History comes alive each year for hundreds of students across Arizona as Holocaust survivors bring to life the horrors most textbooks barely touch upon.
Through the Phoenix Holocaust Survivors' Association Speakers' Bureau, an average of one school each week is visited by a survivor, estimates David Kader, the son of Holocaust survivors who is starting his eighth term as association president.
Survivors travel throughout Arizona - mainly in the Valley, although some have gone as far as Flagstaff, Sierra Vista and Yuma. "Every week, somewhere, someplace, a survivor is talking to the kids," Kader says. Speakers share their personal experiences with children in sixth grade through college, sometimes filling entire auditoriums. They also speak to a number of community organizations, churches and synagogues.
Most of the survivors are in their early- to mid-80s, Kader says. To ensure future generations learn about survivors' experiences, several schools have started videotaping the presentations.
"Whatever you try to do in the class (to teach children about the Holocaust) is good, but it doesn't even touch what happens when a survivor comes into your room," says Pete Fredlake, a teacher at Mingus Union High School in Cottonwood. "All of a sudden (the students) see ... a real person who was 14 once - just like they are now - and went through all this."
The association honored 18 longtime speakers Oct. 24 at its 20th anniversary annual meeting at Beth El Congregation in Phoenix.
The Phoenix Holocaust Survivors' Association was founded 20 years ago by Harry Adler, Philip Jalowiec and Kader; the Speakers' Bureau started two years later. The initial goal was to provide a quality, communitywide commemoration for Yom Hashoah (Holocaust Remembrance Day). When Kader first came to Arizona in 1979, existing commemorations included no Holocaust survivors, although a few sat in the audience.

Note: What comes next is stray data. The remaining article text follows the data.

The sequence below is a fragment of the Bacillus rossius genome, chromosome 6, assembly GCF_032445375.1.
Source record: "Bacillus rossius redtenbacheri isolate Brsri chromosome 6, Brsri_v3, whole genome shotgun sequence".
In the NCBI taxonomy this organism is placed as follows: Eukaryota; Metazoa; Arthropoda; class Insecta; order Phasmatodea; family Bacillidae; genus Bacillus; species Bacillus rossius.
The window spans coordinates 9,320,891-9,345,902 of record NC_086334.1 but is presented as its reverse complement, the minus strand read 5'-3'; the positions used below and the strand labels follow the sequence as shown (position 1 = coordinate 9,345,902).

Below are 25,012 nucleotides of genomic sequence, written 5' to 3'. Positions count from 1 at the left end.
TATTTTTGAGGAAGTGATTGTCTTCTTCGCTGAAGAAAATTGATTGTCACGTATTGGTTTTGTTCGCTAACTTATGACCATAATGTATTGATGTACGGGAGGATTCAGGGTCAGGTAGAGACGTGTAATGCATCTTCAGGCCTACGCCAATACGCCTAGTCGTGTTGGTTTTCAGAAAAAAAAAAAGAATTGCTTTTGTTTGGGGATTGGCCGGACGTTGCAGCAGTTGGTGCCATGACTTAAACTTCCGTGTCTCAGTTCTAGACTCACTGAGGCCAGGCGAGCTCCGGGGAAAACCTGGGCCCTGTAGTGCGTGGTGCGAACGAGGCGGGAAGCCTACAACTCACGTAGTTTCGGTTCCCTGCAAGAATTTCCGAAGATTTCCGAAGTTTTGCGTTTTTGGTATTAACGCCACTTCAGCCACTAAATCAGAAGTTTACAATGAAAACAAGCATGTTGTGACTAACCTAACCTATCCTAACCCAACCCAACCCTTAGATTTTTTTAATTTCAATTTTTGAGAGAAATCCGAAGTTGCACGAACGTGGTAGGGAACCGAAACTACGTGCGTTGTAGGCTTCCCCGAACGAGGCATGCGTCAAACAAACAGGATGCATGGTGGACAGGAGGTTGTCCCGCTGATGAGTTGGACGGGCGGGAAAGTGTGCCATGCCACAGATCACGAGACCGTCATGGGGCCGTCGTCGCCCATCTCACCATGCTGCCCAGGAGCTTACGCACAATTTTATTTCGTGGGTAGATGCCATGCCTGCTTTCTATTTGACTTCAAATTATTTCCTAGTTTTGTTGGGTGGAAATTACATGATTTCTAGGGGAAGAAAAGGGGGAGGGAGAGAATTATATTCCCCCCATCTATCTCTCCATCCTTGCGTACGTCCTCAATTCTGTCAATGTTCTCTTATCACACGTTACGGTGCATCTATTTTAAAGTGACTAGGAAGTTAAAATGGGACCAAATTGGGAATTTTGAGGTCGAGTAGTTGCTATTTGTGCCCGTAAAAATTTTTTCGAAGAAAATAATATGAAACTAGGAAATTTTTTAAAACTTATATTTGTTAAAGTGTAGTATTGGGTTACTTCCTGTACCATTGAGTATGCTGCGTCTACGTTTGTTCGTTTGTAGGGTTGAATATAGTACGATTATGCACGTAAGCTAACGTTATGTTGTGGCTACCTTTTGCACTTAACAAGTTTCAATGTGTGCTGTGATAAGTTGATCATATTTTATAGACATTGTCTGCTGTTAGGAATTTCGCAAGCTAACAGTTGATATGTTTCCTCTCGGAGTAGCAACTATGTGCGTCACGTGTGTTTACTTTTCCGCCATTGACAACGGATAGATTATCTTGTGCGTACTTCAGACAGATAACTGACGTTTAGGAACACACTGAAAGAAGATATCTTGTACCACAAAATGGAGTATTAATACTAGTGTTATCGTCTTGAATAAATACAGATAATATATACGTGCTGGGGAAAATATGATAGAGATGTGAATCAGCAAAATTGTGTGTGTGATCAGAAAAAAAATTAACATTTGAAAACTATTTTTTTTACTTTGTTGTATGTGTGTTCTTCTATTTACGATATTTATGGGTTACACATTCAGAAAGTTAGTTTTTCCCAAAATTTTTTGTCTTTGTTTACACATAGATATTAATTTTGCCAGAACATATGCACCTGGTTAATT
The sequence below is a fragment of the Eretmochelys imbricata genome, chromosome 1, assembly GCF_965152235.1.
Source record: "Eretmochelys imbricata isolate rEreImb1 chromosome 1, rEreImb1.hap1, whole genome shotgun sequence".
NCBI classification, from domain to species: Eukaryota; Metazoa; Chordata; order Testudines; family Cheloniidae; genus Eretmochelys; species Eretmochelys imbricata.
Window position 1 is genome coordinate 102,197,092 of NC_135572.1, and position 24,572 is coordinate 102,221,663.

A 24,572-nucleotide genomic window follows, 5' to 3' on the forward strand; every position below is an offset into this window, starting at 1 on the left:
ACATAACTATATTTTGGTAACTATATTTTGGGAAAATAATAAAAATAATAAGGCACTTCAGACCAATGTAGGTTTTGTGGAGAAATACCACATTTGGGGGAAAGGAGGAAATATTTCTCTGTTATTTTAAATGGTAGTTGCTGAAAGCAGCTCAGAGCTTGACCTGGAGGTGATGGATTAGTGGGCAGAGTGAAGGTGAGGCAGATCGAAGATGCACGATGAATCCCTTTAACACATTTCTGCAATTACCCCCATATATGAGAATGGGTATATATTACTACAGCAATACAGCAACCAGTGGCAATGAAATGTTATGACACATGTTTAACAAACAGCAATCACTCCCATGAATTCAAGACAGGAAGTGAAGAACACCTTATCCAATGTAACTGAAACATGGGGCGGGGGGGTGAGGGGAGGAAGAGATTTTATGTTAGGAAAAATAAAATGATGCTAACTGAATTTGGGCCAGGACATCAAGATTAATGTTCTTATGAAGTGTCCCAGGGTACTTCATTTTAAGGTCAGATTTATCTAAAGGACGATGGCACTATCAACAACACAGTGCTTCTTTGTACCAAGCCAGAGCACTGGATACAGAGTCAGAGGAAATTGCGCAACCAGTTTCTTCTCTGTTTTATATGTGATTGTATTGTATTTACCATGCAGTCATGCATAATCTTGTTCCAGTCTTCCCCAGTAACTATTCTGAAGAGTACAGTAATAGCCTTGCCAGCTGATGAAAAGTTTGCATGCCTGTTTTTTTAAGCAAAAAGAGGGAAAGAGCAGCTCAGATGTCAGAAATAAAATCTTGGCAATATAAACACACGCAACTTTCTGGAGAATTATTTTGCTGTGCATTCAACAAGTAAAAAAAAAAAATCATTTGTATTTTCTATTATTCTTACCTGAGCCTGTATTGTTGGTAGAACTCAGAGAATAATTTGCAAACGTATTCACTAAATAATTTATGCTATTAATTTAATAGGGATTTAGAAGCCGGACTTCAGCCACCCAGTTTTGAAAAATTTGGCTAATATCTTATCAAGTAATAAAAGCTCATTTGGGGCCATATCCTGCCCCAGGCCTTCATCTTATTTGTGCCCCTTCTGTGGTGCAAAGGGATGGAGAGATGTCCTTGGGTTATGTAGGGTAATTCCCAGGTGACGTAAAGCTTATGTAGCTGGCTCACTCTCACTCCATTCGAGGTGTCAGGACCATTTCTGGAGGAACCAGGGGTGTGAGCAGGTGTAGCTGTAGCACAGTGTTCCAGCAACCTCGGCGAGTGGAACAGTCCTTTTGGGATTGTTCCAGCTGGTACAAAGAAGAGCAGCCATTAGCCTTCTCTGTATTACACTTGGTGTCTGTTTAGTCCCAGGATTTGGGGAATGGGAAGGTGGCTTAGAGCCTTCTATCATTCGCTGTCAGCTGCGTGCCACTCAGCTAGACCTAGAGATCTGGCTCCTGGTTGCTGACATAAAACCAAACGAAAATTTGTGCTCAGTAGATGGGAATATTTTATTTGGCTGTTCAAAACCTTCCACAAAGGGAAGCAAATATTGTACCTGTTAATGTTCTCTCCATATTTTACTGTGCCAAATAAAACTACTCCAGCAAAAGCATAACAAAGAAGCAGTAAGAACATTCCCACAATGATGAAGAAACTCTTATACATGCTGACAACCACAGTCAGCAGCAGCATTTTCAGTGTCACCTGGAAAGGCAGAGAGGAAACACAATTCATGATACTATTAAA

"They were on the outside looking in," he says. Since its establishment, the association has held annual community Yom Hashoah commemorations, which involve the survivors.
The group also holds monthly dinners - called Cafe Europa - that include entertainment, socializing and educational programs. In recent years, it also provides assistance to survivors, such as offering resources for health and transportation needs.
Today, membership numbers about 250 individuals, which includes second and third generations and friends.
More than 130 survivors, spouses, family members and friends attended the Oct. 24 event. High school students presented each of the approximately 80 survivors with a specially designed commemorative pin celebrating their membership in the association.
After that, teachers and community and religious leaders presented bureau members with engraved medals with blue and white ribbons.
The event was a way to say "thank you" to all the survivors, Kader says.
Although not all survivors are comfortable with public speaking, "all of them in their own way are witnesses," he says. They talk to their family, spouses or friends - "each in their own way have given voice to their experience."
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